Khaliah Shaw went to the doctor in 2014 seeking help for her depression. She was prescribed lamotrigine, an extended release medication most frequently used for patients with epilepsy and bipolar disorder. For the first two weeks, she had positive results. But then blisters began to appear all over her body. Her sweat glands began to melt, effectively liquefying from the inside out, and drastically changing her physical appearance. Since then, she has permanently lost her fingernails and is slowly losing her vision.
Shaw developed Stevens-Johnsons syndrome because the dosage of lamotrigine she was prescribed was too high. SJS is a rare and potentially life-threatening skin disorder with complications that can develop and progress quickly while causing permanent damage in patients. It is frequently caused by a reaction to medication or an incorrect dosage that goes unchecked by doctors and pharmacists.
Lamotrigine is not the only drug that has been recently linked to Stevens-Johnson Syndrome. Aranesp, a cancer drug with questionable effectiveness, was tied to the disease earlier this year. Similar to the manifestation of Shaw’s symptoms after using lamotrigine, symptoms of Aranesp-induced SJS may take up to two weeks to develop.
Medical errors, including prescription dosing mistakes, accounted for the third-highest cause of death in the United States as recently as 2014. According to the FDA, errors in medication rose by more than 460 percent between 2010 and 2016. The agency was only able to uncover such a dramatic rise in mistakes because of improvements made to its Adverse Events Reporting System database. Since medical error reporting is voluntary, the full scope of dangers that may be passed onto the public cannot fully be known and is likely even higher.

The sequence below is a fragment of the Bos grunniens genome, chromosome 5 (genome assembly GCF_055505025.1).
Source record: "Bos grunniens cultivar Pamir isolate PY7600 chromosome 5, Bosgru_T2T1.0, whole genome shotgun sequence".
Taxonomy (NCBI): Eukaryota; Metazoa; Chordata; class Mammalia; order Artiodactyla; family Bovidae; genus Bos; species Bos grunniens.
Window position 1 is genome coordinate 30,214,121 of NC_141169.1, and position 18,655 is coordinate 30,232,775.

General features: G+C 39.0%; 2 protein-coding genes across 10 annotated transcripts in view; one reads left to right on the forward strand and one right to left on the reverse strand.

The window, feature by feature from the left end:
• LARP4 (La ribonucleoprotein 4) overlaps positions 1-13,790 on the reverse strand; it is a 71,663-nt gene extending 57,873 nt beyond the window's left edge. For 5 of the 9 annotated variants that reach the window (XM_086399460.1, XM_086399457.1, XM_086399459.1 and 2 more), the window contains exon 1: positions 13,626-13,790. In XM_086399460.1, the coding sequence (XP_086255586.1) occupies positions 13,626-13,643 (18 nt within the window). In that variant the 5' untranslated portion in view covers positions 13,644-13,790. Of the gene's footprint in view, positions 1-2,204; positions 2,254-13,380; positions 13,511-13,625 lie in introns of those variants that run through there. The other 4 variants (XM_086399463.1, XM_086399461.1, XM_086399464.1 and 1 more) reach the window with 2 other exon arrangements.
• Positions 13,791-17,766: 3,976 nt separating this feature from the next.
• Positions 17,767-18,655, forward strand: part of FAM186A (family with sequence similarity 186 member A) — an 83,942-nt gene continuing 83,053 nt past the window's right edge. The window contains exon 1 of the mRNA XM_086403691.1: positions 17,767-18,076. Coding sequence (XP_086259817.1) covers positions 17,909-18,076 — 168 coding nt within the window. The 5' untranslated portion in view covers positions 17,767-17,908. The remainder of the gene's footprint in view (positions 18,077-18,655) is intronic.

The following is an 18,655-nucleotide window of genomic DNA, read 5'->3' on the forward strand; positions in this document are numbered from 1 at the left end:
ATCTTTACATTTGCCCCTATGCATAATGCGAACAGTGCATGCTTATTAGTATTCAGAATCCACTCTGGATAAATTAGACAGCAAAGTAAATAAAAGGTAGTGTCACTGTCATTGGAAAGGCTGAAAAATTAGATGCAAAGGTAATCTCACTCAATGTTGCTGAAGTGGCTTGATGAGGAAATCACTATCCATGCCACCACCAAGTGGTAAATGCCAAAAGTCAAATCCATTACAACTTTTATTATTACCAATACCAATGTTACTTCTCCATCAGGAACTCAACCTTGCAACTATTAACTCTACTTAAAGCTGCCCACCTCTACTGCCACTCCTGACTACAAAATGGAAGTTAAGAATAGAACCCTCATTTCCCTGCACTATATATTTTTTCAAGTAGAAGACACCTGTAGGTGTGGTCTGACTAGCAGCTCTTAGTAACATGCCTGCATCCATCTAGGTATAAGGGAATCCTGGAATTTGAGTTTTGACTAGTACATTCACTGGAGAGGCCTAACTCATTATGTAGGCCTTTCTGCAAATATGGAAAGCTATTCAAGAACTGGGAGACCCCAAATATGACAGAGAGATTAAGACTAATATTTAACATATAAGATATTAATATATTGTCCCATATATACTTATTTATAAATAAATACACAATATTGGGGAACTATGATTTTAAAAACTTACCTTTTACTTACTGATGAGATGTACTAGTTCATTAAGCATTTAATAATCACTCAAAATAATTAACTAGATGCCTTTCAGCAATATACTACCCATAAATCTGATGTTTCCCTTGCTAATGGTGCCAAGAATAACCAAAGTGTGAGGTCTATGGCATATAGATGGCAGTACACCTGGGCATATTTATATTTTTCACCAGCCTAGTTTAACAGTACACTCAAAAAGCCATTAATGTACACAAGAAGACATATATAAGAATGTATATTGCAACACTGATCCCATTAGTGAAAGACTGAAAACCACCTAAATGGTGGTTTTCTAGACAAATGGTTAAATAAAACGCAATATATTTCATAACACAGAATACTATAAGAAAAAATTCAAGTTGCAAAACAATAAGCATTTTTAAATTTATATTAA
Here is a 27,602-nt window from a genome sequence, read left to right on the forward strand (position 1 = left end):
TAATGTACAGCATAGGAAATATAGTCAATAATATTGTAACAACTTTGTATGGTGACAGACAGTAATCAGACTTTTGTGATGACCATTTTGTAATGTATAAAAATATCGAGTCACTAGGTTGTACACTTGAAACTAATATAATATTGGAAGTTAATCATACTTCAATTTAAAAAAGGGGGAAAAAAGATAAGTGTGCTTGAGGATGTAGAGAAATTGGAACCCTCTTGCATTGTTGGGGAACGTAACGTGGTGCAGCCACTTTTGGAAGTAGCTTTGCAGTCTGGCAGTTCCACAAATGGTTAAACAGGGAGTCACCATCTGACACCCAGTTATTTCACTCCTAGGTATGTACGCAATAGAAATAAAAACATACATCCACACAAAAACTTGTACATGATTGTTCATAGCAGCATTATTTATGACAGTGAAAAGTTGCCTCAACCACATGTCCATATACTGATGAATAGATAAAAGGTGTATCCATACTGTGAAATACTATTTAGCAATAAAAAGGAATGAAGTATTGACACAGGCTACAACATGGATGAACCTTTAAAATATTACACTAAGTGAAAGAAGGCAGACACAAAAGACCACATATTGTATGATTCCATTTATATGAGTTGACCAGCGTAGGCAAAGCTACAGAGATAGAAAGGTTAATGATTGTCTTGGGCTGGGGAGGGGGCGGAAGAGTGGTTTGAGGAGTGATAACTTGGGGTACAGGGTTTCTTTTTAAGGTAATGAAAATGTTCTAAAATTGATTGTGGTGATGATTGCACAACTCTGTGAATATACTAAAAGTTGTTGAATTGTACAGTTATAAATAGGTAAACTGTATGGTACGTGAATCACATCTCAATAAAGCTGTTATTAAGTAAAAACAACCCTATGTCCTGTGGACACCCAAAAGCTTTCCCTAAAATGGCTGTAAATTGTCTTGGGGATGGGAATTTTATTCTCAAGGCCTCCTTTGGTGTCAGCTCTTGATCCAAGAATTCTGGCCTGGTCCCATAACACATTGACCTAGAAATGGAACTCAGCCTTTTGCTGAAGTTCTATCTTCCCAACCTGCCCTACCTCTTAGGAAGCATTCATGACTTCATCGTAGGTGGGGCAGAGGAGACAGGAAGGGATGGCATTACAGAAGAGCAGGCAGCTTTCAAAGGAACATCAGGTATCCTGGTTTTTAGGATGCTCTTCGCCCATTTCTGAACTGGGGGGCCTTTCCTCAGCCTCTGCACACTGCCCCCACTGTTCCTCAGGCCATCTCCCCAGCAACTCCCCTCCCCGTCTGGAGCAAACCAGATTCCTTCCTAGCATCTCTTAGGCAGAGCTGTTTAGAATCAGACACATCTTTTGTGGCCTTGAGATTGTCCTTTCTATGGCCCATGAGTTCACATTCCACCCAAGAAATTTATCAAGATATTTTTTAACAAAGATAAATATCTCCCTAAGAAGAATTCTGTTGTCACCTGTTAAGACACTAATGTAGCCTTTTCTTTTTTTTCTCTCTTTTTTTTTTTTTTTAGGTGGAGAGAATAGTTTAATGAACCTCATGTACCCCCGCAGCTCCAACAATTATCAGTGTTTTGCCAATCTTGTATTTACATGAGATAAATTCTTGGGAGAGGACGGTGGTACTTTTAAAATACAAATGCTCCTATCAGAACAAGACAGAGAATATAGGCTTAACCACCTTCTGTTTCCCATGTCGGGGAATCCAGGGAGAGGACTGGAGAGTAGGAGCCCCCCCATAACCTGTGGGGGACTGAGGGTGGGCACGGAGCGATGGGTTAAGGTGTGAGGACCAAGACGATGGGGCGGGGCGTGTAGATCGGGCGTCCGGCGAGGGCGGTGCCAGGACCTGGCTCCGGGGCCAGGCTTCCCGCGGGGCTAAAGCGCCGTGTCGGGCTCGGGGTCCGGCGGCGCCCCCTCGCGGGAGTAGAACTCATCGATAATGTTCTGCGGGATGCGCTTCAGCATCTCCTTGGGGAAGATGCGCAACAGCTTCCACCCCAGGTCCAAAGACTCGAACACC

In response to prescription errors, some states have started implementing legislation that limits the number of prescriptions a pharmacist can fill during a shift. This legislation is intended to protect consumers from mistakes that might otherwise be caught if the pharmacist had been well-rested. Without limits, some pharmacists may fill up to 400 prescriptions in a single work day.
The rarity of Stevens-Johnson syndrome doesn’t negate the dangers caused by the condition. No patient should ever have to suffer a life-threatening disease when they were only following their doctor’s orders and trusting the medical process to help them live a healthier life. If you exhibit any symptoms of SJS, such as severe rash, blisters, fever, exhaustion, muscle and joint pain, or increased bodily moisture, contact your medical professional immediately.